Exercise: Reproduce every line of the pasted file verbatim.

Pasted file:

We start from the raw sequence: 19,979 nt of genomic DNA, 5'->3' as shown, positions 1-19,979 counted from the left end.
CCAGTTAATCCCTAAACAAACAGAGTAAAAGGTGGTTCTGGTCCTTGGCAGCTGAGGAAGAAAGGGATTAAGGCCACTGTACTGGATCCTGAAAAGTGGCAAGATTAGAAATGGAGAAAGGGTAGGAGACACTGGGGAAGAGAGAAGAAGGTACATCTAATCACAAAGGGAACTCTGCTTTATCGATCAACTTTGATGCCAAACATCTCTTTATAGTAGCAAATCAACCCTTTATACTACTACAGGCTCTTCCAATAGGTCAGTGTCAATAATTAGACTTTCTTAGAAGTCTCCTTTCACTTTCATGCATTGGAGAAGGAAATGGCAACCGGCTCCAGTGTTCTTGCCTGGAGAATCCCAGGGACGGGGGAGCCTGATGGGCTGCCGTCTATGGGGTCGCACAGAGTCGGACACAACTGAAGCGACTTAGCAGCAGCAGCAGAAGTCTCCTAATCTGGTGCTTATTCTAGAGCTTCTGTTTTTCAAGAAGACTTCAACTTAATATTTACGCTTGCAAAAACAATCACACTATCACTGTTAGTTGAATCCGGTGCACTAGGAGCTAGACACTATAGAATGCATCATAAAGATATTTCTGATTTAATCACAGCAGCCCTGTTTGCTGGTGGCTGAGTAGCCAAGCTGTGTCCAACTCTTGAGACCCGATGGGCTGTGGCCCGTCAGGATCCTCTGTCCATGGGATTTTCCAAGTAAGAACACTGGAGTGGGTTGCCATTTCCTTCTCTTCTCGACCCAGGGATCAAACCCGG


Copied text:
We start from the raw sequence: 19,979 nt of genomic DNA, 5'->3' as shown, positions 1-19,979 counted from the left end.
CCAGTTAATCCCTAAACAAACAGAGTAAAAGGTGGTTCTGGTCCTTGGCAGCTGAGGAAGAAAGGGATTAAGGCCACTGTACTGGATCCTGAAAAGTGGCAAGATTAGAAATGGAGAAAGGGTAGGAGACACTGGGGAAGAGAGAAGAAGGTACATCTAATCACAAAGGGAACTCTGCTTTATCGATCAACTTTGATGCCAAACATCTCTTTATAGTAGCAAATCAACCCTTTATACTACTACAGGCTCTTCCAATAGGTCAGTGTCAATAATTAGACTTTCTTAGAAGTCTCCTTTCACTTTCATGCATTGGAGAAGGAAATGGCAACCGGCTCCAGTGTTCTTGCCTGGAGAATCCCAGGGACGGGGGAGCCTGATGGGCTGCCGTCTATGGGGTCGCACAGAGTCGGACACAACTGAAGCGACTTAGCAGCAGCAGCAGAAGTCTCCTAATCTGGTGCTTATTCTAGAGCTTCTGTTTTTCAAGAAGACTTCAACTTAATATTTACGCTTGCAAAAACAATCACACTATCACTGTTAGTTGAATCCGGTGCACTAGGAGCTAGACACTATAGAATGCATCATAAAGATATTTCTGATTTAATCACAGCAGCCCTGTTTGCTGGTGGCTGAGTAGCCAAGCTGTGTCCAACTCTTGAGACCCGATGGGCTGTGGCCCGTCAGGATCCTCTGTCCATGGGATTTTCCAAGTAAGAACACTGGAGTGGGTTGCCATTTCCTTCTCTTCTCGACCCAGGGATCAAACCCGG